However, there is a simple explanation for the weight gain. As you have lifted weights over the last week, you have created micro tears in your muscles. These micro tears are part of the building process—as the muscles heal, they get stronger. But in the process of healing, they are slightly inflamed which means they are retaining water. Once they are healed, the water gain will dissipate. So you haven’t ‘gained weight’ at all!
The trouble is that your scale can’t tell you this. In this case your scale is painting a good situation in a negative light. But it can work the other way too. Your scale can make you think everything is okay, when in fact it isn’t.
One example of this kind of false security is the skinny fat situation. Some people look fine on the outside and even the scale tells them they are a healthy weight, but lurking inside their bodies is unseen visceral fat—that fat that causes disease. Skinny on the outside but fat on the inside. This is a dangerous situation, but once again the scale can’t detect this condition.
By now you may be wondering what to do. After all, if both outward appearance and the scale are unreliable indicators of body composition and therefore health, what is left?
Body Composition Analysis measures the proportion of the various components of a person’s body and generally divides them into 2 – 3 major categories:
- Lean Mass
- Fat Mass
There are a number ways to measure body composition, each with its advantages and disadvantages. The “gold standard” is considered to by hydrostatic (underwater) weighing. For obvious reasons, this is very inconvenient, timely and generally expensive to have done. On the flip side, you can buy a R900 scale that gives you your estimated body composition using bio-electrical impedance. Unfortunately, these scales are very inaccurate.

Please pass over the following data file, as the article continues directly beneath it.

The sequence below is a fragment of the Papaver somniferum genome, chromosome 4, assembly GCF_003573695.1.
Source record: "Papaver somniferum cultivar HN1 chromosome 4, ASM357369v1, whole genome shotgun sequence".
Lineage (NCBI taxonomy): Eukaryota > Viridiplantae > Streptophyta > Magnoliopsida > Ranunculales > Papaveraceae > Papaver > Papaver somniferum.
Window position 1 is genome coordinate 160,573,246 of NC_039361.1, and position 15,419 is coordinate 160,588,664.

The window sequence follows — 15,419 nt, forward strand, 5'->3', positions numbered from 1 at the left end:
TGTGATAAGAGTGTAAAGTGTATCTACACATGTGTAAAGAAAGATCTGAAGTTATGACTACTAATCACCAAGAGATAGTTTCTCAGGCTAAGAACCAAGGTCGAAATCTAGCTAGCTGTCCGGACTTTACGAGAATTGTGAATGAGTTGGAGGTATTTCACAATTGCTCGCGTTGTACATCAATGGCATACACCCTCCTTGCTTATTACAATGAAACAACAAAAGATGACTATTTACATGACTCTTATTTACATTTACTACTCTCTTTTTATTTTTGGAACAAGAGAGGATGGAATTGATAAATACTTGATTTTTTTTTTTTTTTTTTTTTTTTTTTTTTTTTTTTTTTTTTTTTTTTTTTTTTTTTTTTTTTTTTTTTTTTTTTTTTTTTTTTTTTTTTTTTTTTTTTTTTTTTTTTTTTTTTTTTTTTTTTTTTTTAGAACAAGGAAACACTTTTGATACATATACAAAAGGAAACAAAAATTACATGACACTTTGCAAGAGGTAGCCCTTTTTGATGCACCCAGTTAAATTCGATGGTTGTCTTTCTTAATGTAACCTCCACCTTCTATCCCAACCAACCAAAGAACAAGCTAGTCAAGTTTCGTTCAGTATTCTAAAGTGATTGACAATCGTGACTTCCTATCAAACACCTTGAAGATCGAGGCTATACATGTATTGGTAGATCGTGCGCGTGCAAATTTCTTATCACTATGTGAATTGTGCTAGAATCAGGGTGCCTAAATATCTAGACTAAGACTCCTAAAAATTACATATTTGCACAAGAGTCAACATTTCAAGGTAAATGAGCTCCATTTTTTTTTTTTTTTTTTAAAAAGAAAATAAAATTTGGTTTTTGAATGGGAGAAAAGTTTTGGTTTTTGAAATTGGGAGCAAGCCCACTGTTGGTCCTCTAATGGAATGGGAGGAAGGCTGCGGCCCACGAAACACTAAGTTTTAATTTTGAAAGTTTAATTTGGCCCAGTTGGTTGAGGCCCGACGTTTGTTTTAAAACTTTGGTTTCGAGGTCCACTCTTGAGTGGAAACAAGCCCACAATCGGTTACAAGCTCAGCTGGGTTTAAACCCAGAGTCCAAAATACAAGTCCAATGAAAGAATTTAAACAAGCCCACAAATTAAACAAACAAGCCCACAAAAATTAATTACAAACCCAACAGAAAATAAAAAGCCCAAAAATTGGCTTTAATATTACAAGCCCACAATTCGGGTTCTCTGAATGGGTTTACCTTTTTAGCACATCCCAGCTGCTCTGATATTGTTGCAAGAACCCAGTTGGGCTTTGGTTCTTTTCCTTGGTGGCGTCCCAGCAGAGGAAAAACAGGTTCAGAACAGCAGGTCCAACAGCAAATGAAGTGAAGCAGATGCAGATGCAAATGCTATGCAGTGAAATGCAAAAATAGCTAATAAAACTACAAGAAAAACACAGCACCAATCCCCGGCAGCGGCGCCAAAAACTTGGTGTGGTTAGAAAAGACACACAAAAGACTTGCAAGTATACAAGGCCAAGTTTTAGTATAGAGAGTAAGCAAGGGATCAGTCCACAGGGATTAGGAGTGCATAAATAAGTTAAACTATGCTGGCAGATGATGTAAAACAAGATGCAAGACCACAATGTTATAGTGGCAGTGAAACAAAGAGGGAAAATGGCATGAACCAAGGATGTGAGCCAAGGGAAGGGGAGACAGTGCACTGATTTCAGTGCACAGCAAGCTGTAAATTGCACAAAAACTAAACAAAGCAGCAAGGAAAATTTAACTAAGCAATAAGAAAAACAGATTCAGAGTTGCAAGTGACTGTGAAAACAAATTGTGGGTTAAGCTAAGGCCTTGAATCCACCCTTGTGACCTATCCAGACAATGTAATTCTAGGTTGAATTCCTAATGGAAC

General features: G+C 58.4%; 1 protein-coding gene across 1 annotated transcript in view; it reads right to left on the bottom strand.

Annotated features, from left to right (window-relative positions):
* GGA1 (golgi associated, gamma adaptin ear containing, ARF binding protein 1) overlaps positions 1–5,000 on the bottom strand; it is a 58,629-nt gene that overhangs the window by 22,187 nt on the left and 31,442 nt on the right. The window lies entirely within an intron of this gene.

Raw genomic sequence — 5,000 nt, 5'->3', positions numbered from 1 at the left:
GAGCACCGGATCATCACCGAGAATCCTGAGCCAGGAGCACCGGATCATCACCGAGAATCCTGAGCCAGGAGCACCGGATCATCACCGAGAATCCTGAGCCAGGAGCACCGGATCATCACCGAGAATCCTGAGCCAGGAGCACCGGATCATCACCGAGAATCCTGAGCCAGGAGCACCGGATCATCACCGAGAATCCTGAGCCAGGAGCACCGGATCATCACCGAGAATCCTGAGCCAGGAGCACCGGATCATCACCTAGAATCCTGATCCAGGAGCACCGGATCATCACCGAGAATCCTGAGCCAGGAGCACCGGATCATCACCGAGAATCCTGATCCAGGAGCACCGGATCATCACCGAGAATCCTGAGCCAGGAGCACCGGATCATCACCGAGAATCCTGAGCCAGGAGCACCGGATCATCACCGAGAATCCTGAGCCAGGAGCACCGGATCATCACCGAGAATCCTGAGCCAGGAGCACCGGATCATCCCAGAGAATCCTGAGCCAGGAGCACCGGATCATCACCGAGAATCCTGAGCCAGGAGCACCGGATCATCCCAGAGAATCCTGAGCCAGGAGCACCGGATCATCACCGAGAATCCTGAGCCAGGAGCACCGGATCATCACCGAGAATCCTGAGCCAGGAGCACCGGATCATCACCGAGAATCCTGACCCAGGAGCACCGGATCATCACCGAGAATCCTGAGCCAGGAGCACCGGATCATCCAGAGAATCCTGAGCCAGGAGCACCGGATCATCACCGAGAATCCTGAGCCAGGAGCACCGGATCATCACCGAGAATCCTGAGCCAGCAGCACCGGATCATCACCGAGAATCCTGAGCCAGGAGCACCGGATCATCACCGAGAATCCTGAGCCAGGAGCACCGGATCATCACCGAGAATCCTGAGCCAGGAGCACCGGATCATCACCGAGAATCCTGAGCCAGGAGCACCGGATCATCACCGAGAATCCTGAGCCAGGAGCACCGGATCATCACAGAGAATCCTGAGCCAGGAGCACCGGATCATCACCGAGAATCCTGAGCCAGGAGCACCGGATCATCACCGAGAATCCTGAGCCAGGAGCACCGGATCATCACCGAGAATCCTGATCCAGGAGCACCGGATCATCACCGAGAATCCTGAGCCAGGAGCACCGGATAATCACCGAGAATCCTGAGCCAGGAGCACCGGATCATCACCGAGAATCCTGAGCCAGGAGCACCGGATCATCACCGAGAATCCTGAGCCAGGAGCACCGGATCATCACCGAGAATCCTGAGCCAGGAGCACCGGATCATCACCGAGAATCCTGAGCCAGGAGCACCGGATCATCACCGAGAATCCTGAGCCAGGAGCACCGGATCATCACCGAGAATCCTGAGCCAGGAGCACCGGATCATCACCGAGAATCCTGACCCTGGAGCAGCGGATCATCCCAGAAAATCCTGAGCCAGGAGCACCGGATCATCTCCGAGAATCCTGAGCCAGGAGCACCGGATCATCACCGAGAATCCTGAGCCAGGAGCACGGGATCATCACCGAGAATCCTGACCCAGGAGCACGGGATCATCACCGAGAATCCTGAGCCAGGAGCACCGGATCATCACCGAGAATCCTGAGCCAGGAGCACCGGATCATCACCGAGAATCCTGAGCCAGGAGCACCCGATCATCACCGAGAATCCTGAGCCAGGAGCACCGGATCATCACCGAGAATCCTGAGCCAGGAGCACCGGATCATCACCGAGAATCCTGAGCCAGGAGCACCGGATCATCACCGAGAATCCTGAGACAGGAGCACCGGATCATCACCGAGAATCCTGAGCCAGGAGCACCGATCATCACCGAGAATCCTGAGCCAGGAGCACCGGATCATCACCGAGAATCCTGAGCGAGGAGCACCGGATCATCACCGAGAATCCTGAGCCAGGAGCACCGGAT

Most personal trainers, including this one until now, use skinfold calipers to measure body composition. Of all the methods, this one is probably the most ideal/accurate when done by a trained professional. However, there is still a sizeable margin of error, especially with larger individuals.
Plus, all of these methods only tell us about the SAT subcutaneous fat, not DAT (which is also a good indicator of visceral fat).
What is left is a diagnostic tool that CAN discern between the different types of body composition.
You can use the BodyMetrix System which uses ultrasound to accurately measure body fat (both SAT & DAT), track muscle gain and fat loss and best of all, it requires no pinching or letting all your air out underwater!
GREATEST VICTORIES ARE BORN IN THE HEART
Kevin Anderson – Owner of ForeverStrong Personal Training Services
Kevin Anderson is the President & Chief Fitness Officer of ForeverStrong P.T. He also runs an at-home training program – Fitness 2 Go – providing the same great high-intensity intensity interval training (HIIT) workouts for all fitness levels as his personal training sessions…
Kevin is a certified personal trainer with the National Academy of Sports Medicine, a certified Metabolic Training Expert, a Yoga and Pilates Specialist and spinning instructor.
Kevin has been helping clients achieve their health and fitness goals since 2010. To contact Kevin for training, education or to have him speak at an event please email firstname.lastname@example.org